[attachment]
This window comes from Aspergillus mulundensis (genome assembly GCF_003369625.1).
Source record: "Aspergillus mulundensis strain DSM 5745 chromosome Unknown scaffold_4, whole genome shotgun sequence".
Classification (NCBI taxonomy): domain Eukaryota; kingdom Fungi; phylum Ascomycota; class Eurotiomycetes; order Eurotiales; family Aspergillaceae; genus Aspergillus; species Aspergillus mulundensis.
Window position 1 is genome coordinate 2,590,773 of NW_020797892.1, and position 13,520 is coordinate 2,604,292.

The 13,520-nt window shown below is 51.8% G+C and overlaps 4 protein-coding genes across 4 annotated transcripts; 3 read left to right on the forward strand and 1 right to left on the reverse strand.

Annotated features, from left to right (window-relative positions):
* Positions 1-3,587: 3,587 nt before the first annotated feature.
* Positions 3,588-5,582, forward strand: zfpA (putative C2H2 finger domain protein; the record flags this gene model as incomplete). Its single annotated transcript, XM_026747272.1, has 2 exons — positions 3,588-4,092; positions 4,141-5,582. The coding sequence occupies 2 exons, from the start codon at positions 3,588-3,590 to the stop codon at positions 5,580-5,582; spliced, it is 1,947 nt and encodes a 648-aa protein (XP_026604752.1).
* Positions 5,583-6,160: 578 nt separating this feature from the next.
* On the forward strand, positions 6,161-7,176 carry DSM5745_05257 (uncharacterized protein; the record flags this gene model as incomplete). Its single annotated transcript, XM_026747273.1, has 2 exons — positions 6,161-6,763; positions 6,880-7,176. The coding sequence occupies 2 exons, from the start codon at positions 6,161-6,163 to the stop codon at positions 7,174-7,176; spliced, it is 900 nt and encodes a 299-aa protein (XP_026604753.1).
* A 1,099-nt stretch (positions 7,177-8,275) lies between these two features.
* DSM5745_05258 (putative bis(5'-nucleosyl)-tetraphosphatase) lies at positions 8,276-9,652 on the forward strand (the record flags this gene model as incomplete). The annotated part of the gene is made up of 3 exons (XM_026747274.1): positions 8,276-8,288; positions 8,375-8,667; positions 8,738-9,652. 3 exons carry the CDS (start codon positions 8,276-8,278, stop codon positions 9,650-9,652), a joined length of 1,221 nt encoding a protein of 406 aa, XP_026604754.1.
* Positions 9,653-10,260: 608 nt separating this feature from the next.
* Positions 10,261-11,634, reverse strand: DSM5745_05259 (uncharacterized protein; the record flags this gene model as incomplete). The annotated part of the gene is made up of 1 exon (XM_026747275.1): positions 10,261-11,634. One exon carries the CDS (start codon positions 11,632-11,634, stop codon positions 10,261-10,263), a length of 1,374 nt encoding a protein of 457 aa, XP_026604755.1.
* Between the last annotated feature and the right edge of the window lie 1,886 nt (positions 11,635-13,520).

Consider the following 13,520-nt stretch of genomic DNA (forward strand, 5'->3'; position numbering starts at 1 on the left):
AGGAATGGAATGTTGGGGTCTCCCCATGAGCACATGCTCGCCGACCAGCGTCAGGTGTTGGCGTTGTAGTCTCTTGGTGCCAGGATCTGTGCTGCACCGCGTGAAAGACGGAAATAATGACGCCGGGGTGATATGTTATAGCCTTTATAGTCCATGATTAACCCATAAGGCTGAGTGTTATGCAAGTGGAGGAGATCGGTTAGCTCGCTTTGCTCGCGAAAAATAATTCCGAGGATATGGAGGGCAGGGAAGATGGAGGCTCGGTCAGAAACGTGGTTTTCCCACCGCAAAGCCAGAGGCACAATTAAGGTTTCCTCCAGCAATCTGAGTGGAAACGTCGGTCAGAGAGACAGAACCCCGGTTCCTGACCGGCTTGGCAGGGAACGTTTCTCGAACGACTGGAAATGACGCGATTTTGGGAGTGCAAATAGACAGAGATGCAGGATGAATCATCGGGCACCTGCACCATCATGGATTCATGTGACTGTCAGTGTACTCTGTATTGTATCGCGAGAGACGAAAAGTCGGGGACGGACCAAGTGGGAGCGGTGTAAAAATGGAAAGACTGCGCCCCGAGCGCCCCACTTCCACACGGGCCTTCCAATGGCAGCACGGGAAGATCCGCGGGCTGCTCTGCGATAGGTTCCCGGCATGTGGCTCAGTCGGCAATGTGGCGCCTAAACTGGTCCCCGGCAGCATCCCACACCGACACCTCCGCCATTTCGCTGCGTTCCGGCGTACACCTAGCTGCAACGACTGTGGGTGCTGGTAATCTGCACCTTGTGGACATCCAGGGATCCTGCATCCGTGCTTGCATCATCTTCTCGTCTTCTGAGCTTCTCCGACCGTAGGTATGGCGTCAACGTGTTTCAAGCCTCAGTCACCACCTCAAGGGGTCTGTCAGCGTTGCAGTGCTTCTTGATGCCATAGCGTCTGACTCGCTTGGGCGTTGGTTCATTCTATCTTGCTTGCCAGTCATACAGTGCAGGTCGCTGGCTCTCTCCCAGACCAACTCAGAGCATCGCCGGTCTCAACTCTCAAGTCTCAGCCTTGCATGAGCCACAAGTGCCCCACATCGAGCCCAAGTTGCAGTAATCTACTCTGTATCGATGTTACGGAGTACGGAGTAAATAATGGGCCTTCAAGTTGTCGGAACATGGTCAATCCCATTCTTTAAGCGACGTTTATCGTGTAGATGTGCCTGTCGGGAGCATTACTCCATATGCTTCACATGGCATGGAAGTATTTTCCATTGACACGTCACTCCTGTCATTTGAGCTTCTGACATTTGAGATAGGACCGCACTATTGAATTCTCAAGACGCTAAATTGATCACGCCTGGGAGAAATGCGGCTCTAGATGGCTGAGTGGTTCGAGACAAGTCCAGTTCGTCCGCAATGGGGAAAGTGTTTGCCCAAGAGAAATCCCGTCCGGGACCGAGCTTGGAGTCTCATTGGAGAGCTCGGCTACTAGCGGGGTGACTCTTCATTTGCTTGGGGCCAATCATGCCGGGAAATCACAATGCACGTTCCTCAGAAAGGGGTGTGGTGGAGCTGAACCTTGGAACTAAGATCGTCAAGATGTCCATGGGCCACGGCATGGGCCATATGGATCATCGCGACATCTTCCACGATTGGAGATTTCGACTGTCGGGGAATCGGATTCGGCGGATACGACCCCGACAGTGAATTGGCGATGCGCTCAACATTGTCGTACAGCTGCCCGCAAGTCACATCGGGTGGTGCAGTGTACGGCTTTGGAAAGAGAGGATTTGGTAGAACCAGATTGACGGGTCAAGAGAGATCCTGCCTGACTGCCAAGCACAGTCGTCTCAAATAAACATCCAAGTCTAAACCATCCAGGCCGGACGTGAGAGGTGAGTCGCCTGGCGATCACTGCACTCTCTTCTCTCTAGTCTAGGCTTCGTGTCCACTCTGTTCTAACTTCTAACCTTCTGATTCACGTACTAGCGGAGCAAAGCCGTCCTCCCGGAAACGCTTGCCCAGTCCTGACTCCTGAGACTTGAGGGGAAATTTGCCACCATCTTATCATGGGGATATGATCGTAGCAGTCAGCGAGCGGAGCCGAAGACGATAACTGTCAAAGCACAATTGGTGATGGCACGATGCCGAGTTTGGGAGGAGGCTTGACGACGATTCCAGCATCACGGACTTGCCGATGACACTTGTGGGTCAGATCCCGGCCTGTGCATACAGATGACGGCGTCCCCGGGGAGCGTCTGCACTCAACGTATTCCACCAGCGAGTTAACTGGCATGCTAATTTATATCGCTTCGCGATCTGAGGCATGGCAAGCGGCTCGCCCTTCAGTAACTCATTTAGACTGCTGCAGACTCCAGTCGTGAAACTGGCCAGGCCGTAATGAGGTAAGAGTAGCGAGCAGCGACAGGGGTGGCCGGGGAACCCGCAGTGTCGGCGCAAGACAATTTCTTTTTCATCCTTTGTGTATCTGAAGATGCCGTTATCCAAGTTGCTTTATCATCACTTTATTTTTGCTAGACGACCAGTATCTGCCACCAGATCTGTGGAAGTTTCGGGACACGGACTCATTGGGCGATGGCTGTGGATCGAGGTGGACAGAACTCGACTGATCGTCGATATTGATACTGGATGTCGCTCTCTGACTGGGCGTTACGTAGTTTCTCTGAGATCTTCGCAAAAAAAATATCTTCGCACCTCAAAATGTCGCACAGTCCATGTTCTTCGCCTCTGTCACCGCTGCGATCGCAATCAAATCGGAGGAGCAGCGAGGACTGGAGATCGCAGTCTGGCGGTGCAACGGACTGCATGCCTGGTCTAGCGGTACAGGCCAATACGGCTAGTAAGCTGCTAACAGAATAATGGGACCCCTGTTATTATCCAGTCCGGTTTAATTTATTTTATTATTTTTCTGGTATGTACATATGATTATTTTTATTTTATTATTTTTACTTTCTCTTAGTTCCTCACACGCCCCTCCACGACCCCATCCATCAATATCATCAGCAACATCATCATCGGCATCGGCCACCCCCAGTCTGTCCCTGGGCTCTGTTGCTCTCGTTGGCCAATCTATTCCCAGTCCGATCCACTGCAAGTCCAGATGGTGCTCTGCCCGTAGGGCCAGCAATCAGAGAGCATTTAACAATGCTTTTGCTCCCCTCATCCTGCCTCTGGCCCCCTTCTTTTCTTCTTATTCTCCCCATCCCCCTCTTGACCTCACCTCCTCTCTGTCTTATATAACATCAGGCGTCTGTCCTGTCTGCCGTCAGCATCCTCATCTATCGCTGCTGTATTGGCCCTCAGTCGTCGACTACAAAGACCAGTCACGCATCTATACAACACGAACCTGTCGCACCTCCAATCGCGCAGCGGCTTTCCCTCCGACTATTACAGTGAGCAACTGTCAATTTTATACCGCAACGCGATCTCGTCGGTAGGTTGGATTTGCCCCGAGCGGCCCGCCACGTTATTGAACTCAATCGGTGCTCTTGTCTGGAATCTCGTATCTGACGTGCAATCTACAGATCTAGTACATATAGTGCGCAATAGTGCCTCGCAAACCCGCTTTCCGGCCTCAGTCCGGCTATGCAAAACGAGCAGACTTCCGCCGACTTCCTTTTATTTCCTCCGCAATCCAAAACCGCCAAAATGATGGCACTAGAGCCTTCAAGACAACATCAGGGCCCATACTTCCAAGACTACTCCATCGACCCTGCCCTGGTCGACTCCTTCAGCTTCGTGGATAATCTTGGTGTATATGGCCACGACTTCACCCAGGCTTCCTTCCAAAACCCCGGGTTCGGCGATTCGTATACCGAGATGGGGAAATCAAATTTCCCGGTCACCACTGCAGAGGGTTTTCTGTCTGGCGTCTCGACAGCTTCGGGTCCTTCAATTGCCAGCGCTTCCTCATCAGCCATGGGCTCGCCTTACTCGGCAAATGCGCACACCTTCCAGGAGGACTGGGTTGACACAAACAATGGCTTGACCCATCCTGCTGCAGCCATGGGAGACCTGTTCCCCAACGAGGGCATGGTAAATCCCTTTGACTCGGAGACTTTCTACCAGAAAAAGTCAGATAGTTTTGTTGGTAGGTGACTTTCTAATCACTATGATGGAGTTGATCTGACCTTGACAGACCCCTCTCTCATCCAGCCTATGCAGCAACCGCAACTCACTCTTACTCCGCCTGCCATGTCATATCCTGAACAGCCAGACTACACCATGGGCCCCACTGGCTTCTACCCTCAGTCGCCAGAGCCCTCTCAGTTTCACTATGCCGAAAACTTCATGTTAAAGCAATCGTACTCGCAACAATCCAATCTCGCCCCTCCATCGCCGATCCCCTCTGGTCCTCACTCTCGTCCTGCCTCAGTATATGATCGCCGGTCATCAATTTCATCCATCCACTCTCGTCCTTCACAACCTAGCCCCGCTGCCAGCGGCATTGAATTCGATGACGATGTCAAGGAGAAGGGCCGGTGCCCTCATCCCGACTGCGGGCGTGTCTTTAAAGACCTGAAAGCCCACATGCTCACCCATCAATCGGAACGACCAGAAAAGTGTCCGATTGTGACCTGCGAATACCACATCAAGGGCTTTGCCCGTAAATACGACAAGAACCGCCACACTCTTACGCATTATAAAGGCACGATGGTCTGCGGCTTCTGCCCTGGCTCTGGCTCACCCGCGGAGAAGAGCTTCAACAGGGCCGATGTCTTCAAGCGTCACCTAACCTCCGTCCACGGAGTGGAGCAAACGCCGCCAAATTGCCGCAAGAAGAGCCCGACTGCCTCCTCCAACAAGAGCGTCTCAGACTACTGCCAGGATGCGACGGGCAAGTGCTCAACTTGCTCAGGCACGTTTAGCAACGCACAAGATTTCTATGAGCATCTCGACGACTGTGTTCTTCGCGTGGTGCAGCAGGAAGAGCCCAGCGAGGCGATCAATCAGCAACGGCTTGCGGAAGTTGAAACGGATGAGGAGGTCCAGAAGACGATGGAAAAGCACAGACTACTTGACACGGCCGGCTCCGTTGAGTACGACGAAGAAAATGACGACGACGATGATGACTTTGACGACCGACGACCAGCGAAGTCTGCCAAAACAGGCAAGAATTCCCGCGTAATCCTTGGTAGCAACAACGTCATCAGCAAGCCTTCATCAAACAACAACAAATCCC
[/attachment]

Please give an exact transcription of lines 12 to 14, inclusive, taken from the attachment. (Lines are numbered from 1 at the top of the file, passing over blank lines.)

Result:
* DSM5745_05258 (putative bis(5'-nucleosyl)-tetraphosphatase) lies at positions 8,276-9,652 on the forward strand (the record flags this gene model as incomplete). The annotated part of the gene is made up of 3 exons (XM_026747274.1): positions 8,276-8,288; positions 8,375-8,667; positions 8,738-9,652. 3 exons carry the CDS (start codon positions 8,276-8,278, stop codon positions 9,650-9,652), a joined length of 1,221 nt encoding a protein of 406 aa, XP_026604754.1.
* Positions 9,653-10,260: 608 nt separating this feature from the next.
* Positions 10,261-11,634, reverse strand: DSM5745_05259 (uncharacterized protein; the record flags this gene model as incomplete). The annotated part of the gene is made up of 1 exon (XM_026747275.1): positions 10,261-11,634. One exon carries the CDS (start codon positions 11,632-11,634, stop codon positions 10,261-10,263), a length of 1,374 nt encoding a protein of 457 aa, XP_026604755.1.